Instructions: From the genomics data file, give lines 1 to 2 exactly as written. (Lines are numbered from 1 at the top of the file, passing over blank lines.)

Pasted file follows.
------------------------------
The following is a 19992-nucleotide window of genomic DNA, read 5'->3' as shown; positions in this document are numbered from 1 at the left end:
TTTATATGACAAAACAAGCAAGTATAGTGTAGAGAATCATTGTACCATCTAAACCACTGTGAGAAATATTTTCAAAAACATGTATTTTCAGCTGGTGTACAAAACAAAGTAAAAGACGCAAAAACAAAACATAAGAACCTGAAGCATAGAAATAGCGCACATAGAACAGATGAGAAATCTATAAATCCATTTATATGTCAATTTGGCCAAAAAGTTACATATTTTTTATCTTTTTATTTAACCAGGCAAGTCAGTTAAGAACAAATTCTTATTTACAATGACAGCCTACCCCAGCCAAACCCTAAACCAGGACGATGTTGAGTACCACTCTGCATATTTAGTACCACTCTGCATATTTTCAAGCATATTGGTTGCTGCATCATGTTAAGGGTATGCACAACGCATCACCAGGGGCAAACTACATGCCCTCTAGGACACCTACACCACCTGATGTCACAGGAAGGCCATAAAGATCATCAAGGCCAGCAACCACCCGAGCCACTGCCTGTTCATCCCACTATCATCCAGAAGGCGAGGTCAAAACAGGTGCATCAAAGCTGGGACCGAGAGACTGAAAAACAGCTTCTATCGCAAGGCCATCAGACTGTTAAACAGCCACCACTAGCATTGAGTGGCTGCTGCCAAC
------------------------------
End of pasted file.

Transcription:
The following is a 19992-nucleotide window of genomic DNA, read 5'->3' as shown; positions in this document are numbered from 1 at the left end:
TTTATATGACAAAACAAGCAAGTATAGTGTAGAGAATCATTGTACCATCTAAACCACTGTGAGAAATATTTTCAAAAACATGTATTTTCAGCTGGTGTACAAAACAAAGTAAAAGACGCAAAAACAAAACATAAGAACCTGAAGCATAGAAATAGCGCACATAGAACAGATGAGAAATCTATAAATCCATTTATATGTCAATTTGGCCAAAAAGTTACATATTTTTTATCTTTTTATTTAACCAGGCAAGTCAGTTAAGAACAAATTCTTATTTACAATGACAGCCTACCCCAGCCAAACCCTAAACCAGGACGATGTTGAGTACCACTCTGCATATTTAGTACCACTCTGCATATTTTCAAGCATATTGGTTGCTGCATCATGTTAAGGGTATGCACAACGCATCACCAGGGGCAAACTACATGCCCTCTAGGACACCTACACCACCTGATGTCACAGGAAGGCCATAAAGATCATCAAGGCCAGCAACCACCCGAGCCACTGCCTGTTCATCCCACTATCATCCAGAAGGCGAGGTCAAAACAGGTGCATCAAAGCTGGGACCGAGAGACTGAAAAACAGCTTCTATCGCAAGGCCATCAGACTGTTAAACAGCCACCACTAGCATTGAGTGGCTGCTGCCAAC